The home-stay that I was lucky to choose was simply amazing. The hospitality and caring of the hosts were definitely more genuine than in Srinagar. The hosts were Umer and Niyaz, two brothers that used to be shepherds. As foreign hikers started coming to the area, they began guiding them in the mountains learning some basic English along the way. They are very simple people and that is exactly their beauty. You know, in Buddhism they say that every human being has a good nature by default: at heart everyone is good; it just so happens that people get somehow disconnected from their default goodness, they are not aware of it or maybe they get conditioned to ignore it. What I noticed is that in villages (regardless of the country) people are kinder and more content: their good nature is easily shining through whereas in cities one comes across so many stressed-out, aggressive or mean people. The logical question then arises in my mind, “Are the civilisation and highly-praised socio-technolgical advances to blame for that?” Yet another conclusion surfaces: nature helps one be more connected to their inner good nature.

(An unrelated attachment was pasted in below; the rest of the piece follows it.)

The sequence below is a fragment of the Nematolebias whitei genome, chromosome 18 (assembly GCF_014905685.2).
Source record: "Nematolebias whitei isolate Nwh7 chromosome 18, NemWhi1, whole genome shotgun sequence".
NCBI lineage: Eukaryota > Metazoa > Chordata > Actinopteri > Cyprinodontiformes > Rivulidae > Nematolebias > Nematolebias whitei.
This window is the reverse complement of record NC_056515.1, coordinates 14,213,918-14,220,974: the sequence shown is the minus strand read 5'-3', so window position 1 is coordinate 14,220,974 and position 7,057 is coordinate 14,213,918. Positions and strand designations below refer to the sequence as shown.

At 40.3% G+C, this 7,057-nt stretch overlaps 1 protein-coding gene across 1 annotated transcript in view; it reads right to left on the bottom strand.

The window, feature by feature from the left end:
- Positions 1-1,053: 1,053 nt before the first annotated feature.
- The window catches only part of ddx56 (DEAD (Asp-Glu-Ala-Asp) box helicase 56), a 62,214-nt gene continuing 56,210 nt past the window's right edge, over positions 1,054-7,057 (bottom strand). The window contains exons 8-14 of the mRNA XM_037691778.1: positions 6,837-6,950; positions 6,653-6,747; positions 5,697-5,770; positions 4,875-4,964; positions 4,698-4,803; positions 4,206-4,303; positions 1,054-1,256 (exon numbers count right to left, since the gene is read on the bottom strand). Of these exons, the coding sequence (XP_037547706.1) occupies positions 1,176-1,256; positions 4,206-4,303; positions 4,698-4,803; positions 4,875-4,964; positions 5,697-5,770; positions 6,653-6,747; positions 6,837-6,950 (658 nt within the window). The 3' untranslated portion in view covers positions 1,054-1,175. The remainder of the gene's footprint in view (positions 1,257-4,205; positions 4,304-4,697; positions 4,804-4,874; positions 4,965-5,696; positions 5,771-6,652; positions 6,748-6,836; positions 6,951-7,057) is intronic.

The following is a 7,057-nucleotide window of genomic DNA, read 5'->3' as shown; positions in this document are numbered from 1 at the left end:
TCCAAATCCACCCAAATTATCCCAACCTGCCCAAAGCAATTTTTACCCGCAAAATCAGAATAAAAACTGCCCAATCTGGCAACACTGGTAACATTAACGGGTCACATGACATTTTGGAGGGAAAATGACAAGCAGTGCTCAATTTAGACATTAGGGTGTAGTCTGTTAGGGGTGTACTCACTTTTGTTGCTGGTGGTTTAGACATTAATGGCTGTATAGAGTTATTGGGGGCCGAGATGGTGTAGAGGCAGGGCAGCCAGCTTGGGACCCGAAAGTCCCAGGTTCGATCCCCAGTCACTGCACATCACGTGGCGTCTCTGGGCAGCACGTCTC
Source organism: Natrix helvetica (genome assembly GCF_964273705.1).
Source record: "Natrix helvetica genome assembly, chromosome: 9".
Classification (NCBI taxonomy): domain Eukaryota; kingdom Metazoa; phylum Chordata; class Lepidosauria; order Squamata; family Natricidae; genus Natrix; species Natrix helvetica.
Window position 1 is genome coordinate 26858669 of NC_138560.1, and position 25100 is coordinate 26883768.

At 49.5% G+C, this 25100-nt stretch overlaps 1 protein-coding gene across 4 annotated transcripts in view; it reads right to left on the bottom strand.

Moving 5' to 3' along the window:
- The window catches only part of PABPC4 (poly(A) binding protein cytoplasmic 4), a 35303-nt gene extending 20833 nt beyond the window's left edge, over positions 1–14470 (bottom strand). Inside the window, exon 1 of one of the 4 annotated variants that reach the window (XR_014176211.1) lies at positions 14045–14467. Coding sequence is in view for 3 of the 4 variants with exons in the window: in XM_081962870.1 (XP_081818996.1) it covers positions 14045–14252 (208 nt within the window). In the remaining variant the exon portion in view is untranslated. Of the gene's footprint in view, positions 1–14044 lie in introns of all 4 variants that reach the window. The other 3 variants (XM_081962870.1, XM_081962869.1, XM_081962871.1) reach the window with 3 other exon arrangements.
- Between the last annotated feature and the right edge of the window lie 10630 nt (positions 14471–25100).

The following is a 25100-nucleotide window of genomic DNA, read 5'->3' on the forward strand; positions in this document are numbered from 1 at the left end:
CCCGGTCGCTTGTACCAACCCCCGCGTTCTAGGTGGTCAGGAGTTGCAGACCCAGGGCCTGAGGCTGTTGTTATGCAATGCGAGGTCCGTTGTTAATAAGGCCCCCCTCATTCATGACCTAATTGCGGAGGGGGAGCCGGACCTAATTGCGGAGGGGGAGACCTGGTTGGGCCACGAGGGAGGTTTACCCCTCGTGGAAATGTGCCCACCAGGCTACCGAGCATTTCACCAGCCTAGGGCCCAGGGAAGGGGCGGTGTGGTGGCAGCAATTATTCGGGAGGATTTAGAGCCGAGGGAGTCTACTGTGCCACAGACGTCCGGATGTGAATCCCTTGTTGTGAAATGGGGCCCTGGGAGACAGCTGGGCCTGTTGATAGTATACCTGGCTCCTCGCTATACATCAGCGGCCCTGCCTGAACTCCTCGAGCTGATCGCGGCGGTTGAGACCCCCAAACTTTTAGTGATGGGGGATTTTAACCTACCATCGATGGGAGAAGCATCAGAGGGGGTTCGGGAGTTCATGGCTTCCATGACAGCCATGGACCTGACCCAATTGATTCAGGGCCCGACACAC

Anyways, lyricism aside, I highly recommend Umer Guesthouse for a home-stay in Naranag, which includes yummy home-made meals. Niayaz and his wife Mina were incredibly nice to me in a really simple sweet way. They don’t know how to use Internet; that’s why the only way to contact them is by phone. You can call any of these numbers and ask for Umer or Niyaz Nawaz (tel. +919697663312).
The best way to get to Naranag would be to take shared taxis (they are cheap): one from Srinagar to Kangan (public buses are also available but they are quite slow) and then from Kangan to Naranag (no buses on this route and you might have to wait a bit for a car to arrive and then fill with all the passengers – it won’t go unless all the seats are taken) Surprisingly, this remote village has some cultural heritage as well. You can read more about it here.